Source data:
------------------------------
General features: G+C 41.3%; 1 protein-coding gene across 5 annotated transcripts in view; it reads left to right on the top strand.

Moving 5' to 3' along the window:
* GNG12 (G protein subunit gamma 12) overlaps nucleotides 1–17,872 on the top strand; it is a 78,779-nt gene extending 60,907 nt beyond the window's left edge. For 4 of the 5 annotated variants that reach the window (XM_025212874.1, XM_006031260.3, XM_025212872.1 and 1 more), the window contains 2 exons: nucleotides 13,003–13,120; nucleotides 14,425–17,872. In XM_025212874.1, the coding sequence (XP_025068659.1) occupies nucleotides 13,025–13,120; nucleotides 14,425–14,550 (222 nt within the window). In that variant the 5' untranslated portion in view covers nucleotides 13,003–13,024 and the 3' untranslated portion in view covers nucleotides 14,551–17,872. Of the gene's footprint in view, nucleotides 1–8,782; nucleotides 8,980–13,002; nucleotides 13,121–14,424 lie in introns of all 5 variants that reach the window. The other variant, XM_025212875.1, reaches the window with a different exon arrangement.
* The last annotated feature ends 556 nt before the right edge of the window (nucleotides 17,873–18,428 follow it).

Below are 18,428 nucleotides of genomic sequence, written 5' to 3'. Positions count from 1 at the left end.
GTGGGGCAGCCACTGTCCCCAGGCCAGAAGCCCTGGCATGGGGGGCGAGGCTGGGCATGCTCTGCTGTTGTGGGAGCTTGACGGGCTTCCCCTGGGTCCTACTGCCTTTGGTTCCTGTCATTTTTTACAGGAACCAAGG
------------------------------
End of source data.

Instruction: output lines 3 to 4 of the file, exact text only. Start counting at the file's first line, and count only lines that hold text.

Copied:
* GNG12 (G protein subunit gamma 12) overlaps nucleotides 1–17,872 on the top strand; it is a 78,779-nt gene extending 60,907 nt beyond the window's left edge. For 4 of the 5 annotated variants that reach the window (XM_025212874.1, XM_006031260.3, XM_025212872.1 and 1 more), the window contains 2 exons: nucleotides 13,003–13,120; nucleotides 14,425–17,872. In XM_025212874.1, the coding sequence (XP_025068659.1) occupies nucleotides 13,025–13,120; nucleotides 14,425–14,550 (222 nt within the window). In that variant the 5' untranslated portion in view covers nucleotides 13,003–13,024 and the 3' untranslated portion in view covers nucleotides 14,551–17,872. Of the gene's footprint in view, nucleotides 1–8,782; nucleotides 8,980–13,002; nucleotides 13,121–14,424 lie in introns of all 5 variants that reach the window. The other variant, XM_025212875.1, reaches the window with a different exon arrangement.
* The last annotated feature ends 556 nt before the right edge of the window (nucleotides 17,873–18,428 follow it).